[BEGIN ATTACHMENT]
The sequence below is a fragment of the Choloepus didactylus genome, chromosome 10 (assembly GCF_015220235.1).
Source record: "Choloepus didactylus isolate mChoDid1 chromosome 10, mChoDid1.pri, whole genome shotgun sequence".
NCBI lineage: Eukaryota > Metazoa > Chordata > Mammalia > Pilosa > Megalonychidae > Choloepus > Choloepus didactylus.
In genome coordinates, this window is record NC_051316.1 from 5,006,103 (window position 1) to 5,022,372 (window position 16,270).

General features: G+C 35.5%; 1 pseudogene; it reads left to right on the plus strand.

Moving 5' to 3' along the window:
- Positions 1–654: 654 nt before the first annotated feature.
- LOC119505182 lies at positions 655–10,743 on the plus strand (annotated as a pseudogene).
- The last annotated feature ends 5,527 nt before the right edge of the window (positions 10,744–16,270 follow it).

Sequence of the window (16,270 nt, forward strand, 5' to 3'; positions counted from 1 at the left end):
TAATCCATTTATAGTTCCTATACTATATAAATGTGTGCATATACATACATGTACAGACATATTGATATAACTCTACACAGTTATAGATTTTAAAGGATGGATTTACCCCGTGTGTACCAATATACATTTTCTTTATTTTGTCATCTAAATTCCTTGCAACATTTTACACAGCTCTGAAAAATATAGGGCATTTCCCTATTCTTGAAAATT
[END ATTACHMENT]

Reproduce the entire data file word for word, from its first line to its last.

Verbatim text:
The sequence below is a fragment of the Choloepus didactylus genome, chromosome 10 (assembly GCF_015220235.1).
Source record: "Choloepus didactylus isolate mChoDid1 chromosome 10, mChoDid1.pri, whole genome shotgun sequence".
NCBI lineage: Eukaryota > Metazoa > Chordata > Mammalia > Pilosa > Megalonychidae > Choloepus > Choloepus didactylus.
In genome coordinates, this window is record NC_051316.1 from 5,006,103 (window position 1) to 5,022,372 (window position 16,270).

General features: G+C 35.5%; 1 pseudogene; it reads left to right on the plus strand.

Moving 5' to 3' along the window:
- Positions 1–654: 654 nt before the first annotated feature.
- LOC119505182 lies at positions 655–10,743 on the plus strand (annotated as a pseudogene).
- The last annotated feature ends 5,527 nt before the right edge of the window (positions 10,744–16,270 follow it).

Sequence of the window (16,270 nt, forward strand, 5' to 3'; positions counted from 1 at the left end):
TAATCCATTTATAGTTCCTATACTATATAAATGTGTGCATATACATACATGTACAGACATATTGATATAACTCTACACAGTTATAGATTTTAAAGGATGGATTTACCCCGTGTGTACCAATATACATTTTCTTTATTTTGTCATCTAAATTCCTTGCAACATTTTACACAGCTCTGAAAAATATAGGGCATTTCCCTATTCTTGAAAATT